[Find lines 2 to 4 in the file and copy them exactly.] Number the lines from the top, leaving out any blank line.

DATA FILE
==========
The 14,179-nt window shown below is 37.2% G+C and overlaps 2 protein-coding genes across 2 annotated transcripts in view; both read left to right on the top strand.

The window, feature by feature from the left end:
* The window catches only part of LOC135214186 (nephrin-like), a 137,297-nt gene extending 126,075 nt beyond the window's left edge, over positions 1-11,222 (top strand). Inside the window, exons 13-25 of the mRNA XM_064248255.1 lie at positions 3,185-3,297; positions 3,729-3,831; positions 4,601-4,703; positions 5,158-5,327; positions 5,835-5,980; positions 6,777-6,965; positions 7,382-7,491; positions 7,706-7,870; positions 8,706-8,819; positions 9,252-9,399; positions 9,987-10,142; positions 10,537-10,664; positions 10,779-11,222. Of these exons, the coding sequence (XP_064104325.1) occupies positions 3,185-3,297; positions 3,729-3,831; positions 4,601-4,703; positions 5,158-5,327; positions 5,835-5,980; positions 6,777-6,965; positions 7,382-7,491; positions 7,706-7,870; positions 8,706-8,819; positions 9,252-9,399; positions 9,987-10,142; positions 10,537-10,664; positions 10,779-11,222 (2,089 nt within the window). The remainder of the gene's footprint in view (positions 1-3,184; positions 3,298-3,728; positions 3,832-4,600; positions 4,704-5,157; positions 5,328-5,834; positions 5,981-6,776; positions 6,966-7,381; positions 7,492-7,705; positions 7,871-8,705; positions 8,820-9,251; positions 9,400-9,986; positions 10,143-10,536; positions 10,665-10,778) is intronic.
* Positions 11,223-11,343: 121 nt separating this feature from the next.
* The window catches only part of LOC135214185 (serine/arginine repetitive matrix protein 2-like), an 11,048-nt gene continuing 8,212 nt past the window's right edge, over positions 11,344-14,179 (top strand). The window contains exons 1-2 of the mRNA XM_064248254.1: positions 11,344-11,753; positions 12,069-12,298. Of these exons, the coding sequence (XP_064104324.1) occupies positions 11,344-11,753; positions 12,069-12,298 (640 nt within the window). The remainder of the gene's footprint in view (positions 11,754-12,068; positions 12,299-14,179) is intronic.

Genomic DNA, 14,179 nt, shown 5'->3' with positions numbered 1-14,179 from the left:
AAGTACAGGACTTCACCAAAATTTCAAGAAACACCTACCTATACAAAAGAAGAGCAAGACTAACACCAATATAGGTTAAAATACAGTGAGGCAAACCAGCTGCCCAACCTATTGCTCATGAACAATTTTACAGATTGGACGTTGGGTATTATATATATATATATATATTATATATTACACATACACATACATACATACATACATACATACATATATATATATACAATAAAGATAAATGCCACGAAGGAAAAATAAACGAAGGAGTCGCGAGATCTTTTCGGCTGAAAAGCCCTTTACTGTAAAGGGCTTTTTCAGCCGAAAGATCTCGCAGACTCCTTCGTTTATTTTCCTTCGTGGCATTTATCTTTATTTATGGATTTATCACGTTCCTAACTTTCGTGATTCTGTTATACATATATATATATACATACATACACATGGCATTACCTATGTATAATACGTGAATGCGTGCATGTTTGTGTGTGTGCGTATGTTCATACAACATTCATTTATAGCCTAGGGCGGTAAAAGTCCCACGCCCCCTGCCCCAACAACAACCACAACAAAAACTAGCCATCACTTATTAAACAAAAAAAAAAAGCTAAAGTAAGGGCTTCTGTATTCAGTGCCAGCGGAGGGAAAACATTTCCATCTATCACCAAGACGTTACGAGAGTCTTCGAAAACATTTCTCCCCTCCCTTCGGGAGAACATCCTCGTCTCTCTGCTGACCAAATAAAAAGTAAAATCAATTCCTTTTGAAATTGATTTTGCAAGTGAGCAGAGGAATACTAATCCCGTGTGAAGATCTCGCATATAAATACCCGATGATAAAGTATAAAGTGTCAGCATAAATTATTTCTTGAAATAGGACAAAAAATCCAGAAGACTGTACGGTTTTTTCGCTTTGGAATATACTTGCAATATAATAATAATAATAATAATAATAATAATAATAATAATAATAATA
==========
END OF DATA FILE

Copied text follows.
The window, feature by feature from the left end:
* The window catches only part of LOC135214186 (nephrin-like), a 137,297-nt gene extending 126,075 nt beyond the window's left edge, over positions 1-11,222 (top strand). Inside the window, exons 13-25 of the mRNA XM_064248255.1 lie at positions 3,185-3,297; positions 3,729-3,831; positions 4,601-4,703; positions 5,158-5,327; positions 5,835-5,980; positions 6,777-6,965; positions 7,382-7,491; positions 7,706-7,870; positions 8,706-8,819; positions 9,252-9,399; positions 9,987-10,142; positions 10,537-10,664; positions 10,779-11,222. Of these exons, the coding sequence (XP_064104325.1) occupies positions 3,185-3,297; positions 3,729-3,831; positions 4,601-4,703; positions 5,158-5,327; positions 5,835-5,980; positions 6,777-6,965; positions 7,382-7,491; positions 7,706-7,870; positions 8,706-8,819; positions 9,252-9,399; positions 9,987-10,142; positions 10,537-10,664; positions 10,779-11,222 (2,089 nt within the window). The remainder of the gene's footprint in view (positions 1-3,184; positions 3,298-3,728; positions 3,832-4,600; positions 4,704-5,157; positions 5,328-5,834; positions 5,981-6,776; positions 6,966-7,381; positions 7,492-7,705; positions 7,871-8,705; positions 8,820-9,251; positions 9,400-9,986; positions 10,143-10,536; positions 10,665-10,778) is intronic.
* Positions 11,223-11,343: 121 nt separating this feature from the next.